Pitch 1: André Mateus: From proteome perturbation to protein function and interactions
Assistant Professor at Department of Chemistry, Umeå University
The human gut microbiome is increasingly recognized as playing a role in human health and disease. Yet, the function of a large proportion of proteins encoded by these organisms remains unknown. André’s lab takes a reductionist approach and studies isolated microbiome species using systems biology approaches based on proteomics to characterize protein function at scale. They perturb the protein network of each organism using drugs or complex carbohydrates and measure proteome-wide protein abundance and thermal stability changes. By identifying which proteins change in concert across perturbations, they map the functional units of each organism. This allows them to suggest the function of currently uncharacterized proteins based on the functional units they associate with. They can also understand how drugs act on these organisms, or which proteins are responsible for metabolizing specific carbohydrates, by looking at the specific proteins that are altered in each perturbation. They hope that this knowledge will open new opportunities to manipulate complex microbiome communities towards healthy states.
About André Mateus: Since 2022, André holds a joint position as Assistant Professor at the Department of Chemistry at Umeå University (Sweden) and Team Leader at the Laboratory for Molecular Infection Medicine Sweden (MIMS). His newly established lab aims to map protein function and interactions in the understudied species that compose the human gut microbiome, to enable the elimination of species associated with disease.
Pitch 2: Jenny Persson: A novel algorithm to predict treatment response to therapies in breast cancer
Professor at Department of Molecular Biology, Umeå University
There is an urgent need for developing new biomarker tools to accurately predict treatment response of breast cancer, especially the deadly triple-negative breast cancer. Jenny aimed to develop gene-mutation-based machine learning algorithms as biomarker classifier to predict treatment response of first-line chemotherapy with high precision.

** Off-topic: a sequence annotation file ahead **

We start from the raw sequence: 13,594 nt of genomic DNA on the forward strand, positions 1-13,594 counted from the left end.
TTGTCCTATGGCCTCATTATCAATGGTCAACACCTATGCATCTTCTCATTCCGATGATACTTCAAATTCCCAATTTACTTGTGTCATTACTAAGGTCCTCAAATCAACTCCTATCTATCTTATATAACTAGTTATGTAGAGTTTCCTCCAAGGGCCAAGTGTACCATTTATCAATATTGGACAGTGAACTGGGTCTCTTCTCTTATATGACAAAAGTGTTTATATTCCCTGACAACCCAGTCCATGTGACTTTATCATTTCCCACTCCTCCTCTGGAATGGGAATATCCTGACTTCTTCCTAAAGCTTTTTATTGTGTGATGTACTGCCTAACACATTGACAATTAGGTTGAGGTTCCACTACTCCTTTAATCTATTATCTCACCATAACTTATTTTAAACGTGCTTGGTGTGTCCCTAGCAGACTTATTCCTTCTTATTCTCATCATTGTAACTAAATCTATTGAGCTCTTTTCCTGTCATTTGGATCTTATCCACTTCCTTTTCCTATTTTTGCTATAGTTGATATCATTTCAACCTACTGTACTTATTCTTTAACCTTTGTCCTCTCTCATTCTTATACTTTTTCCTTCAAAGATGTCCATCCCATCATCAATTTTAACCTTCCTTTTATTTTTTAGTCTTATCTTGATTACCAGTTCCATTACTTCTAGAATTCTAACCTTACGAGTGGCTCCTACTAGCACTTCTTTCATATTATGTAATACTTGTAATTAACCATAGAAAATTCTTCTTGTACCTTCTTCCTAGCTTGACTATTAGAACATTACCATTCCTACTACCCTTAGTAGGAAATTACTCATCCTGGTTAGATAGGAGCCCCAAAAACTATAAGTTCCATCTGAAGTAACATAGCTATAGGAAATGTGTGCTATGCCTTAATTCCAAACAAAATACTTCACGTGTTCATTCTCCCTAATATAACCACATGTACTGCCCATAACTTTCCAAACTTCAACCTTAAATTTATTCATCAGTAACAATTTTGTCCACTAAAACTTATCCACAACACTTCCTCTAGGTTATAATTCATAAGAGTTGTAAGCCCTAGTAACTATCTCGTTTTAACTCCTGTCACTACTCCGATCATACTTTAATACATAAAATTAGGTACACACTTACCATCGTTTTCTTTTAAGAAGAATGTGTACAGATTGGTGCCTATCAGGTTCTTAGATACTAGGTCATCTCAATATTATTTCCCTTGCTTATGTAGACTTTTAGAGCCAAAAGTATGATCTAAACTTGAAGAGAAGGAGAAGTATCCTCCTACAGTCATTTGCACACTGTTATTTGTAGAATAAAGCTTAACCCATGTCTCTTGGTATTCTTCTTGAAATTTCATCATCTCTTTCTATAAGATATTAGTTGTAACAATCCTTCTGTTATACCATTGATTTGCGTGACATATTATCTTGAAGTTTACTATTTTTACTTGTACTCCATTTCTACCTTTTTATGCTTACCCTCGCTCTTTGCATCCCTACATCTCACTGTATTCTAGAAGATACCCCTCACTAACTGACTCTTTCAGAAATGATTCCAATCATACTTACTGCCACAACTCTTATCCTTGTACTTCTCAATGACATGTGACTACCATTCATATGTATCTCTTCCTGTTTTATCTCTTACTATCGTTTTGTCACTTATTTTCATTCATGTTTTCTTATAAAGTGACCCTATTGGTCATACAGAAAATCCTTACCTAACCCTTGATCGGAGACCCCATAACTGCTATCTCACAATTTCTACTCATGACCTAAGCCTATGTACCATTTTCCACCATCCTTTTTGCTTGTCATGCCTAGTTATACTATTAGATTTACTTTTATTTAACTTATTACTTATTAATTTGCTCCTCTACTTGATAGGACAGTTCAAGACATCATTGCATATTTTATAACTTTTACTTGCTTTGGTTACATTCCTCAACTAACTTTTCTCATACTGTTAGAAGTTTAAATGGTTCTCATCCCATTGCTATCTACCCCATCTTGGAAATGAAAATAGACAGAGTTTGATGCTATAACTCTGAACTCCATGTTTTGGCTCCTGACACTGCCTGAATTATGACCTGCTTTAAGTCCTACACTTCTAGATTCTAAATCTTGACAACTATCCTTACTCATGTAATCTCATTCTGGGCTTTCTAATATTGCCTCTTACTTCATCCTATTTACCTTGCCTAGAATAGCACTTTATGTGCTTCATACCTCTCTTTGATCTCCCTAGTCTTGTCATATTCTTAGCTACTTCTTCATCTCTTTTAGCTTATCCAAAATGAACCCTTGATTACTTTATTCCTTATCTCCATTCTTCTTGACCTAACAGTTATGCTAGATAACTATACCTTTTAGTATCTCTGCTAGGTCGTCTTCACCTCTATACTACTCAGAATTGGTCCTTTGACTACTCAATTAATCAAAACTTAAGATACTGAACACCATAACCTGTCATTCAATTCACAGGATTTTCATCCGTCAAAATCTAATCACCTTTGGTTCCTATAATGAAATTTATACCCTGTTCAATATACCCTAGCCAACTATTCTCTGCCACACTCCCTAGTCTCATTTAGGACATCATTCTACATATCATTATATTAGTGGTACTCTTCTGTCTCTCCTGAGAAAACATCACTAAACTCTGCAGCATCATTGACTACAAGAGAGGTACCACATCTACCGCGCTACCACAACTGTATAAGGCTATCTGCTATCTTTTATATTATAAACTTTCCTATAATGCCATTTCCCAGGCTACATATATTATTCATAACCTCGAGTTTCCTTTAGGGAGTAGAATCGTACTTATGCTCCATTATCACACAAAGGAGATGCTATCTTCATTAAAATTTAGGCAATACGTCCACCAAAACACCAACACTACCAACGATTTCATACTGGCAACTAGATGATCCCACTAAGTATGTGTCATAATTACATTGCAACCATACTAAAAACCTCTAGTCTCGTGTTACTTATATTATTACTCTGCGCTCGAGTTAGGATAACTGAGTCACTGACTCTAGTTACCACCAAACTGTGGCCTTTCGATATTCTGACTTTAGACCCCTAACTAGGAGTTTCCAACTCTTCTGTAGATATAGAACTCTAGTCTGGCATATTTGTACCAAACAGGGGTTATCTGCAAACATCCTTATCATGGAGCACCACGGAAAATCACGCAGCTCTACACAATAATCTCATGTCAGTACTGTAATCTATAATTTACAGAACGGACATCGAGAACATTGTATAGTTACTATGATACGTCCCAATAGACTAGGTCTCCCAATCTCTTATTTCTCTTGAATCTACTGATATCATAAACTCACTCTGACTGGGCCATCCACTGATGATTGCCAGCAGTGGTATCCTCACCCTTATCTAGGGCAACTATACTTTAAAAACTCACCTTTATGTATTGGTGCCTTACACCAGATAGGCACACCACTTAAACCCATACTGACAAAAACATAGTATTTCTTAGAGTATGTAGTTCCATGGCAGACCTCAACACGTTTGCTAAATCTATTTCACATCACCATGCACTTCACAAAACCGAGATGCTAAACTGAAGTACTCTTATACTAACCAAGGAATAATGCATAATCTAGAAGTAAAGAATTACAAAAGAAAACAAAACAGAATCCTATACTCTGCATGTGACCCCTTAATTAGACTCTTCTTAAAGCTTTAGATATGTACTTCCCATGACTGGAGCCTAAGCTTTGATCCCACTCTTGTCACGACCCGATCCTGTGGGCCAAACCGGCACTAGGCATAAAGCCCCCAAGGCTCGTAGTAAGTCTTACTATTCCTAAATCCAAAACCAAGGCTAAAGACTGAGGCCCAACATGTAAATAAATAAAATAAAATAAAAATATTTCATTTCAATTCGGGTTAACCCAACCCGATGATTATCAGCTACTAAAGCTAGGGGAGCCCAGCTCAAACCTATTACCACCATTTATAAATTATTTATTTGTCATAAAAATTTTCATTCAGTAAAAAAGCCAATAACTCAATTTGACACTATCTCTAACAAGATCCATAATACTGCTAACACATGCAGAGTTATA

Methods: Random Forest machine learning (ML) was applied to screen the algorithms of various combination of gene mutation profiles of primary tumors at diagnosis using the TCGA Cohort (n = 399) as a training set and validated in the MSK Cohort (n =807). Subtypes of breast cancer including triple-negative and luminal A (ER+, PR+ and HER2-) were assessed. The performance of the candidate algorithms as classifiers and predictive biomarker was further assessed using logistic regression, progression-free survival (PFS) up to 220 months follow-up and univariate/multivariate Cox proportional hazard analyses.
Results: A novel algorithm termed the 12-Gene Algorithm based on mutation profiles of KRAS, PIK3CA, MAP3K1, MAP2K4, PTEN, TP53, CDH1, GATA3, KMT2C, ARID1A, RunX1, and ESR1, was identified. The performance of this algorithm to distinguish non-progressed (responder) vs. progressed (non-responder) to treatment in the TCGA Cohort as determined using AUC was 0.96 (95% CI 0.94-0.98). It predicted progression-free survival (PFS) with hazard ratio (HR) of 21.6 (95% CI 11.3-41.5) (p<0.001) in all patients. This algorithm predicted PFS in the triple-negative subgroup with HR of 19.3 (n=42, p<0.001). The 12-Gene Algorithm was validated in MSK cohort. Similar to what was observed in the TCGA cohort, this algorithm had performance of AUC of 0.97 (95% CI 0.96-0.98) to distinguish responder vs. non-responder patients to treatment in MSK cohort, and had a HR of 18.6 to predict PFS in triple-negative subgroup (n=75, p<0.001) in MSK cohort.
Conclusions: The novel 12-Gene algorithm based on multitude gene-mutation profiles identified through ML has great potential to predict treatment response to therapies in subgroups of breast cancer patients, which may assist personalized therapies and reduce mortality.